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succession of integrative schemes Britain refused to involve itself with in the 1950s, and London’s gradual but reluctant admission in the 1960s that it needed to be part of the integration process, rather than marginalised from it. He ended with the clarion call that ‘Britain’s future is in Europe’.97 Advocates of federalist modes of governance in both Britain and the EU read Britain’s past relations with Europe in the same way by telling a story of Britain missing out economically and strategically by not being ‘in’ Europe’s integrative schemes from the beginning.98 Blair may not be a federalist even in its watered-down form, but in telling this alternative story he is using federalist rhetoric that has a long heritage in Britain, albeit one confined to scholarly circles and the margins of news reporting and political debates on the governance of Britain and the EU.99 The problem with this attempt, like the first, is that it too confronts a tradition of British history rooted in the nineteenth century where the Europeans are presented as mendacious and European schemes are portrayed as hostile to British traditions. History appears to have come to stand for reality in many people’s minds, rather than the exercise in literary representation it is, and Europeanists are finding it correspondingly diﬃcult to inject a badly needed shot of uncertainty into the stories the British tell themselves about their past as a means of destabilising the historical foundations of Eurosceptic discourse. As we have seen, it is all too easy for proponents of the orthodoxy, such as Portillo and Littlejohn, to accuse those presenting what could be labelled a ‘revisionist’ version of Britain’s national past of being unpatriotic or having an unhealthy disregard for history. As Hugo Young remarks at the start of his book on Britain and Europe since 1945, ‘Tampering with this blessed plot [of the scepter’d isle] was seen for decades as a kind of sacrilege which, even if the sophisticates among the political class could accept it, the people would never tolerate.’100 Talking about post-1945 developments simply will not strike a chord with the British public if one accepts the view that the core themes and pedagogy of British national history inform their understanding of what it is to be British and European. The ‘facts’ of post-1945 British-European history (about the steps in European integration through the 1950s, through the European Coal and Steel Community, the abortive European Defence Community and the European Economic Community) form the backdrop to the ‘missed bus’ discourse but those facts are not widely known in Britain. Even less do they constitute a persuasive alternative to Eurosceptic discourse.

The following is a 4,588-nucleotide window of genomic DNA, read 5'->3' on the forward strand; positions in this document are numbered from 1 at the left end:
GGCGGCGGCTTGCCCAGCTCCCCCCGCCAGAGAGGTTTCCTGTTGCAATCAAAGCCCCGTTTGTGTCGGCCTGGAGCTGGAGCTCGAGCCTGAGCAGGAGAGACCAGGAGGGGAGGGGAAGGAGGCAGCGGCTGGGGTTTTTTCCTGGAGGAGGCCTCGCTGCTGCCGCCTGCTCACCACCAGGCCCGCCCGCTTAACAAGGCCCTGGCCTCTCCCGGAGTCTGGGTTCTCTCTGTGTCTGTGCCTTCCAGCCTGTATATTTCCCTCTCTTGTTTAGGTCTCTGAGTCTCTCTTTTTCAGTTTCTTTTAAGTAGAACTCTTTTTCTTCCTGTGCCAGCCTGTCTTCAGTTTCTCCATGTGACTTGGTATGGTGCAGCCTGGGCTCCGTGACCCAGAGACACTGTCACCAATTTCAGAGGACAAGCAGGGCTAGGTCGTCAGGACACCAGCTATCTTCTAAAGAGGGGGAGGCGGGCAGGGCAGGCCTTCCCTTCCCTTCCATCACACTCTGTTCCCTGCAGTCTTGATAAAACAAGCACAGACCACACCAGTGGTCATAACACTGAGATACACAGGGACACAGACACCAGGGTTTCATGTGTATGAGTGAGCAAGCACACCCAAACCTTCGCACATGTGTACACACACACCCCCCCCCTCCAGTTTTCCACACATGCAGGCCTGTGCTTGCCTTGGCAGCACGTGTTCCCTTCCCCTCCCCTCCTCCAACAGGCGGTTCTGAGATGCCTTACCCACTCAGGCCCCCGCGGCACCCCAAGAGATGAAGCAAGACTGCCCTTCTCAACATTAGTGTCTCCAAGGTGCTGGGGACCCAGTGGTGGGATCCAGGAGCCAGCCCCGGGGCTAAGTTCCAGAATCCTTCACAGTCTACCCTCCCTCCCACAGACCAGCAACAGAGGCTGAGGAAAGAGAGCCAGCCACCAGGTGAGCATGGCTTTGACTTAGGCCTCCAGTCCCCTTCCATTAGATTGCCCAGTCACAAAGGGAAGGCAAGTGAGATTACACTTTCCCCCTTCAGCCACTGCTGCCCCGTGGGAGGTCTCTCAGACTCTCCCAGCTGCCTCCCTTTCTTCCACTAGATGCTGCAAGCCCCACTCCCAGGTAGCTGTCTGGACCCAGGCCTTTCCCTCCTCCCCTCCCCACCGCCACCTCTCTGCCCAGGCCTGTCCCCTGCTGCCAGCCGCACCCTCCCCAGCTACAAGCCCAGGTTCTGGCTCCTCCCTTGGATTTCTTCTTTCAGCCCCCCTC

Conclusion: playing ‘the history game’ Three principal conclusions emerge from the preceding analysis. The first two pertain to the academic study of Euroscepticism; the other is policy-oriented. First to the theory. The simplest conclusion I oﬀer is that it is increasingly diﬃcult to talk without 97 98 99
〈http://www.number-10.gov.uk/output/Page1673.asp〉. First accessed January 2004. Denton, ‘The Federalist Vision’, pp. 151–2. On the federalist heritage of ‘missed opportunities’ discourse about Britain and Europe, notably the role of the Federal Trust for Education and Research, see Daddow, Britain and Europe, pp. 86–90. Hugo Young, This Blessed Plot: Britain and Europe from Churchill to Blair (Basingstoke: Macmillan, 1998), p. 1.
Euroscepticism and the discipline of history